Then I discovered all the Jazz guys: Gene Krupa, Buddy Rich, Elvin Jones, Roy Haynes, Max Roach, Art Taylor - who was a real unsung hero of the drums - Barry Altshul, Joe Jones, Sonny Greer, almost all of Duke Ellington's drummers, Roy Brooks and just so many great jazz drummers whom I'm leaving out. Then of course there was the great Al Jackson, who did all the Stax Volt recordings and was the drummer with Booker T and the MG's and Otis Redding, and you can't leave out Clyde Stubblefield and Jabo Starks.
After that I discovered all the fusion drummers who were blending the power of rock drumming with the subtlety and technique of jazz drummers. Starting with Billy Cobham, who just towered over that music for some time, and of course Steve Gadd, a French drummer named Andre Ceccarelli, who has such a great touch, as well as Jon Christiansen , who did so much beautiful work with ECM. Alphonse Mouzon with McCoy Tyner, Harvey Mason with anyone! I also loved Jerry Marotta with Peter Gabriel -he really carved out his own identity in that group.
One of my current favorites is a man from Africa's Ivory Coast named Paco Sery, simply one of most phenomenal drummers and musicians I have ever heard. He's played with Joe Zawinul's Syndicate for some time and if you ever get a chance to see him, I think you'll be absolutely astonished. Peter Erskine and Jim Keltner are also two of my personal favorites for their sheer musicality, phrasing and great note placement. The same has to be said for the late, great Jeff Porcaro, and Carlos Vega, another one of my personal favorite all-around drummers.
I'm also lucky enough to have some great friends like Gregg Bissonette, Mark Craney, Billy Ward, Myron Grombacher, Marco Minnemann, all of whom I've been influenced by and whom I can sit right next to and steal their licks! Stewart Copeland, Terry Bozzio, Simon Phillips and Neil Peart have also done such original things with their own voices. And I can't forget Vinnie Coliauta, who has just matured into one of the greatest, most musical drummers, as has Steve Smith. There are just so many and I know I'm leaving many people out. There are always new people who I'm discovering and established people who I'm rediscovering again. I guess I will always be an eternal student of the instrument.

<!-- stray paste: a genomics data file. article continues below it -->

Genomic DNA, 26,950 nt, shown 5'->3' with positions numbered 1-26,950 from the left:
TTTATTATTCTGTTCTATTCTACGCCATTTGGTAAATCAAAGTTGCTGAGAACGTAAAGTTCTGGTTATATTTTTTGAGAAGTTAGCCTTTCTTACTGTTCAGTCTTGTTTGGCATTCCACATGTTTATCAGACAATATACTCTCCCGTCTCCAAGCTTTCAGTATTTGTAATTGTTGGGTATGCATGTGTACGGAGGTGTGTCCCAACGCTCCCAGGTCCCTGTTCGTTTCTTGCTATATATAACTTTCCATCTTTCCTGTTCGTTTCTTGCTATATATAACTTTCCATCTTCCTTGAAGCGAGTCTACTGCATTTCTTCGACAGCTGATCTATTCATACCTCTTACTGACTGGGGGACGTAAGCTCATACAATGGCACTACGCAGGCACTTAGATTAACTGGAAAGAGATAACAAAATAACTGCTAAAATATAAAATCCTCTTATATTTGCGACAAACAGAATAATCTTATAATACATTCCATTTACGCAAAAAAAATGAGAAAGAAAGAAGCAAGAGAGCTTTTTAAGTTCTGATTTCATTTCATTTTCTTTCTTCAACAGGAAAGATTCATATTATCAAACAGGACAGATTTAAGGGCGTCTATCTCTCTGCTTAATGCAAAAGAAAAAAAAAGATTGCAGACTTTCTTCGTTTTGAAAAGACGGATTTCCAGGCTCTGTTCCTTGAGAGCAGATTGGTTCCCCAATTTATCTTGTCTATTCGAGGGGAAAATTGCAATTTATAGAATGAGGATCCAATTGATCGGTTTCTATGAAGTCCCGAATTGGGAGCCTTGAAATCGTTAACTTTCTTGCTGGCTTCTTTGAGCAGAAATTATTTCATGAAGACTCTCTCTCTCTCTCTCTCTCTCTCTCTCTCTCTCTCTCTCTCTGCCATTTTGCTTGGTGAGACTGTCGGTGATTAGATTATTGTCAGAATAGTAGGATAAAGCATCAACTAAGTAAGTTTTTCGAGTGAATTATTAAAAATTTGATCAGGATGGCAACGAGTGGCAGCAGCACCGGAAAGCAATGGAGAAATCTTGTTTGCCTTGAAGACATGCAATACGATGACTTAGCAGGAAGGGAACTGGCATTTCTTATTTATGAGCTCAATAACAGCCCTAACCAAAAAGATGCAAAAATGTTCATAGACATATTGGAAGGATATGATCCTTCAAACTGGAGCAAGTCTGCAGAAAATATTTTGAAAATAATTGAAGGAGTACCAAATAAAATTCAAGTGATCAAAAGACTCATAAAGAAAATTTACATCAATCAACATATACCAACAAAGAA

Keyboard players have always been an enormous influence on me because I think I play drums like a frustrated keyboard player to start with, and I just have a natural affinity with that instrument, having played it, although not particularly brilliantly, most of my life. Plus, it's part of the percussion family.
Outside of drummers, I have been influenced by numerous other musicians simply because of their general musicality, composing, phrasing, note placement and joy in music making. The short list would have to include Stephane Grappelli, McCoy Tyner, Joe Zawinul, Yehudi Menuhin, Richard Bona, James Taylor, Joni Mitchell, Richard Tee, Anthony Jackson, Al Jarreau, and Ralph Vaughan Williams, among many others.
[Billy Donald] Do you still remember your first drum kit?
Doane Perry Well, my first drum kit wasn't really a drum kit; it was four or five upturned trashcans and a 6" cymbal taped to a pencil. But my first real drum kit was a red sparkle Sears and Roebuck kit that comprised a 20" bass drum, 12" tom, and a 14" snare drum, which to my delight was recently given back to me, with the same head and fittings that I originally had on there. Plus it came with a 12" crash cymbal. I've got some great pictures of those!
[Billy Donald] Are you still endorsing Premier Drums and Paiste Cymbals at this time?
Doane Perry I am indeed and quite happy about it! I also endorse DW Pedals, Pro Mark Sticks, Remo heads, Wuhan bells, Beat Bug by LT Luglock, Stick Handler, Rhythm Tech, Latin Percussion, Shure Microphones and In Ear systems and MayEA Systems.
[Billy Donald] You attended the prestigious Julliard School of Music for a period of time to study. How did your schooling there, as well as New York University and Rutgers University shape the way you approached music and drumming?
Doane Perry Well, I wasn't at any of them very long well, but certainly getting a more formal education in music didn't hurt. I always enjoyed playing in the ensembles, although most of the time I really wasn't playing drum set. I was a section percussionist, playing tuned and untuned percussion. But I was able to take a broad range of classes that took in theory, harmony, vocal training, ensemble playing and private lessons. Outside of school, I was always studying on my own, reading, practicing and taking lessons with outside teachers from jazz to orchestral. I am sure all of those experiences helped my drumming tremendously, as it gave me a more balanced overall musical perspective as well as the actual experience of playing all of those different kinds of music.
Again, coming from a keyboard background was a real asset. I often found I got much more information from reading a piano chart then a drum part. First of all, there still seems to be no universally agreed upon method of scoring for a drum set, so it often made drum and percussion parts, unless they were written in an orchestral manner, very sketchy. I always found it much more helpful to follow the chord changes and see what the melody was doing, as that often tended to dictate what my part was going to be anyway. I don't think there's any one way to get there. I know lots of great players who have never had any formal schooling and I've known lots of lousy players that have had lots of formal schooling, so in the end it's really what you do with your desire to learn. That can take one a lot farther than a teacher who doesn't motivate his or her students. But I always encourage young musicians to study as much as they can, from any available source. Be a sponge!